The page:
The glowing third single “I See You” kicks into high gear, dark and gilded with pizzicato strings, mellotron, and rolling drums as Bridgers’ sings about a failed relationship with an ex who had become integral to her life. She marvels at how “I used to light you up / now I can’t even get you to play the drums.” Even a cursory google unveils that the song’s subject has his name in the liner notes, and plays drums on every track – including this one. Working with an ex so closely on a song written with them and about them feels deliciously Rumours-esque, and adds a layer to an already moving song.
While much of Bridgers’ work feels ripe with deep introspection and pain from her real-life relationships, there are delightful moments where she explores the pain and evil felt by other people—real or not. Much like when she covered Mark Kozelek’s saga of a song “You Missed My Heart” on Stranger, she spins a foreboding yarn on “Garden Song.” It unfurls as if Shirley Jackson had written a love story, with Bridgers singing from the perspective of a woman who murders the evil man living next door to her lover. While never saying it explicitly, it becomes clear that she has buried him beneath her new rose garden. Their love has grown, and their garden is prospering. No one needs to know of the act that lies below. It also feels like a new direction for Bridgers as her voice sits carefully atop a dark, pulsating synth and a wobbly guitar line like a raft on a powerful river.
And then there is the closer, the powerful force that is “I Know The End.” Starting out as a quivering acoustic number, Bridgers touches on feeling small in the vast expanse of the world, and coming to the terms that everything, whether friendships or times in our lives end. This is all before the song passes the two-minute mark. Then, in many ways, all hell breaks loose. Though much of Punisher finds Bridgers singing with her head tilted down, carefully articulating her feelings, the album’s final few minutes act as a striking contrast. You can see some of the lyrics here in your mind, “windows down, scream along / to some America first rap country song” feels particularly eerie for those who’ve spent time in the less progressive places in the country.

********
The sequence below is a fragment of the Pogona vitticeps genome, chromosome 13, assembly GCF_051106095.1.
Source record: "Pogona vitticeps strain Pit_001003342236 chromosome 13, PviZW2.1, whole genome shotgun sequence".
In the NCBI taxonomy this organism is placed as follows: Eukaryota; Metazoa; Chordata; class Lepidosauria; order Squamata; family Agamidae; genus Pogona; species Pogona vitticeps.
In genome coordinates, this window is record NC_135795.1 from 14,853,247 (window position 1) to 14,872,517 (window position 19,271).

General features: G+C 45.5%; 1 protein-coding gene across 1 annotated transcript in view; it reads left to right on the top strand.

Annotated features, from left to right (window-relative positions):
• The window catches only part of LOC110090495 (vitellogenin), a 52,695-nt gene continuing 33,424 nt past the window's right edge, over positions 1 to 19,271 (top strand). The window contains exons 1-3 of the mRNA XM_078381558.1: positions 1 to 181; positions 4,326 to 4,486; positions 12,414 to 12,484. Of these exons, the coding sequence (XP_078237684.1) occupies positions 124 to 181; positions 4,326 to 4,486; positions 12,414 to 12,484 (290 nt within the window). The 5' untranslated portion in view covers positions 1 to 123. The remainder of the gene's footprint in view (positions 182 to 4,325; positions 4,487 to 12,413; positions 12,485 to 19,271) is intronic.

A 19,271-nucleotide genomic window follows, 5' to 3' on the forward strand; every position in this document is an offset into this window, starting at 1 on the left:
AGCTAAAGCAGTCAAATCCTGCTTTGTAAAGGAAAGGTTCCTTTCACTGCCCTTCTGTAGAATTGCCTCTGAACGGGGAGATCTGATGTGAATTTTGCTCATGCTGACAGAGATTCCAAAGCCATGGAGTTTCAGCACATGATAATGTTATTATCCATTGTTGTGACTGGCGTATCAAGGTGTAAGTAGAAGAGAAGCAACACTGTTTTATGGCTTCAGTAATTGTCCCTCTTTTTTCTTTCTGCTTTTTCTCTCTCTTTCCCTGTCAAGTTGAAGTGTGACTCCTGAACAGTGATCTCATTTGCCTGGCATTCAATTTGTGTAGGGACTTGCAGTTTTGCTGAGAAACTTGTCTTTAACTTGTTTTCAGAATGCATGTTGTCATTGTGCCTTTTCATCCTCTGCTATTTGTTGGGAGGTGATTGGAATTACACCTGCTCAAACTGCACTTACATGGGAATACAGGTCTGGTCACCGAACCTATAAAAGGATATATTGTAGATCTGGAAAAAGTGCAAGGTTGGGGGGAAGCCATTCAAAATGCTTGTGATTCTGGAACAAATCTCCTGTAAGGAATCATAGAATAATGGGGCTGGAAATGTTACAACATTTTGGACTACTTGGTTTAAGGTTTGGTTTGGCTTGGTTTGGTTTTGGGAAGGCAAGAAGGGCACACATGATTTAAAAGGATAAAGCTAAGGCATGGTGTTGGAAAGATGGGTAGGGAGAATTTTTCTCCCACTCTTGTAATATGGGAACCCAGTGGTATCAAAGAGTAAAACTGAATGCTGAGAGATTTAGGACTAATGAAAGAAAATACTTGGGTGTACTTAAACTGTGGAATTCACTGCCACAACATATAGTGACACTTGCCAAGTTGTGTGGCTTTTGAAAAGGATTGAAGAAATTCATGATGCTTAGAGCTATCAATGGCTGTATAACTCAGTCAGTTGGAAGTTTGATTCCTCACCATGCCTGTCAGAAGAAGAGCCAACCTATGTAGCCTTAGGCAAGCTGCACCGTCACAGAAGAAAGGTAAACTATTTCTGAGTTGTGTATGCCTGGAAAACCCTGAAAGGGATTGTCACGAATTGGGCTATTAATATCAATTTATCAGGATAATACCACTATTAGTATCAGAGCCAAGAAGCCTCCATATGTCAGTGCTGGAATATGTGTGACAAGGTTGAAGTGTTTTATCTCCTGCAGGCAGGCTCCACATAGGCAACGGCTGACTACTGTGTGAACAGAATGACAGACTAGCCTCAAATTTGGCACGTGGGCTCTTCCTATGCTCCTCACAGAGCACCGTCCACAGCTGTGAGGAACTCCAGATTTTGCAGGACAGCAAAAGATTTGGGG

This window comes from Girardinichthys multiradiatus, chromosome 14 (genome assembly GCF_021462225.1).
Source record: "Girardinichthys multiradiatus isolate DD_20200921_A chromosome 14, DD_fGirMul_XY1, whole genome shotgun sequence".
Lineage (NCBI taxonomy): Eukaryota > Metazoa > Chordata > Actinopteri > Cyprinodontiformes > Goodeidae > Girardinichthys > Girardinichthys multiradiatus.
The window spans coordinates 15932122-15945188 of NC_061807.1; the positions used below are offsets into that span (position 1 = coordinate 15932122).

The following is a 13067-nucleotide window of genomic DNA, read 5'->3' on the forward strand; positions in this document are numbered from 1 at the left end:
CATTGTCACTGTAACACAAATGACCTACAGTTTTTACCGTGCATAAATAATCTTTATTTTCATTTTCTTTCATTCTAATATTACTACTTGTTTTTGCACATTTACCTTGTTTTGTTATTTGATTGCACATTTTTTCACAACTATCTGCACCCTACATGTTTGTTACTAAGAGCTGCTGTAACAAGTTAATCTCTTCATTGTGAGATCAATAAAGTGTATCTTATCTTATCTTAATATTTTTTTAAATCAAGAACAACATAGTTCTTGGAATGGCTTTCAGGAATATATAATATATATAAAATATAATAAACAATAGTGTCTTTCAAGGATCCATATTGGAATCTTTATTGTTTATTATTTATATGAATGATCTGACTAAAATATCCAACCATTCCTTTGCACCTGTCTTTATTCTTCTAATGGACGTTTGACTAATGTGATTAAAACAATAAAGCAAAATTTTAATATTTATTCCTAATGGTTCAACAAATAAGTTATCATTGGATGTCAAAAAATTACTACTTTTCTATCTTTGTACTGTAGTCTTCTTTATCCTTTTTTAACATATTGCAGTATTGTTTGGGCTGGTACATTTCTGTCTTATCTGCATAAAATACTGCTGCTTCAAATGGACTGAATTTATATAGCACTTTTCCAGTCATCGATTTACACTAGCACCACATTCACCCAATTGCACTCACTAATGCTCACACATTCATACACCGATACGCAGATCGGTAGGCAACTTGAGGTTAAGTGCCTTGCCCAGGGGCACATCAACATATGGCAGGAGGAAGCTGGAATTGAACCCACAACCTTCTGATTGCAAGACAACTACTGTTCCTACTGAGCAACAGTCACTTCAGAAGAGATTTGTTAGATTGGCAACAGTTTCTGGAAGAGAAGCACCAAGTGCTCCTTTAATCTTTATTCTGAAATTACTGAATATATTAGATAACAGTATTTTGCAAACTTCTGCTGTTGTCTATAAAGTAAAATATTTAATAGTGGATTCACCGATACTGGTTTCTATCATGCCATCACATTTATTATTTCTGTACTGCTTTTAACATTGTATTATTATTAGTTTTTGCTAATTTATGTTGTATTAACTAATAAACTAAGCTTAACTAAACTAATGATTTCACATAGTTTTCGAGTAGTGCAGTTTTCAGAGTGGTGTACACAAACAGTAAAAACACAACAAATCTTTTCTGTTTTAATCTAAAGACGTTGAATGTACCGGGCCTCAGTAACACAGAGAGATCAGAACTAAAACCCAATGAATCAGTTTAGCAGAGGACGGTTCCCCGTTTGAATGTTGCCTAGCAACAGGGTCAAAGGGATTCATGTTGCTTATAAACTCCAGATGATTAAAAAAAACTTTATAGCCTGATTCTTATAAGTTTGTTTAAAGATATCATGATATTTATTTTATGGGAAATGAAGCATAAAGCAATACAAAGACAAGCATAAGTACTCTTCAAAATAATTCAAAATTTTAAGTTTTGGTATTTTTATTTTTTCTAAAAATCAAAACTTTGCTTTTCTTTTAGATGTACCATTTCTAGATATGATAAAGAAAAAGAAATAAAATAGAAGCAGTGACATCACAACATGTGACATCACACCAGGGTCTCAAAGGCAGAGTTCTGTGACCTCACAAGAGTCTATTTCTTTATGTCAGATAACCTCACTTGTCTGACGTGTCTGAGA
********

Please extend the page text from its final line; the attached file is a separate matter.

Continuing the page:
Bridgers sings of conspiracy, “Over the coast, everyone’s convinced / It’s a government drone or alien spaceship” and of isolating herself forever “A haunted house with a picket fence / To float around and ghost my friends.” But none of this has any power to stop the coming end of the world; as the album comes to a close, we’re treated to delightful, horrifying chaos, as each member of the band eventually stops playing in time. Bridgers unleashes all the pain she can’t articulate into clever words into blood-curdling screams. The final things we hear are the visceral sounds of one trying to calm down after crying.
Punisher feels like our first true taste of who Bridgers is as an artist. Her debut record was her finding her footing, but now we’re seeing her inner darkness come through. Full of hopelessness, awareness of her own flaws, and fear of the unknown, it feels at times like we’ve stumbled upon something we aren’t supposed to know. She’s invited us into her mind, and her personal life. Not for our sake, but for her own.
Eric Bennett | @seethingcoast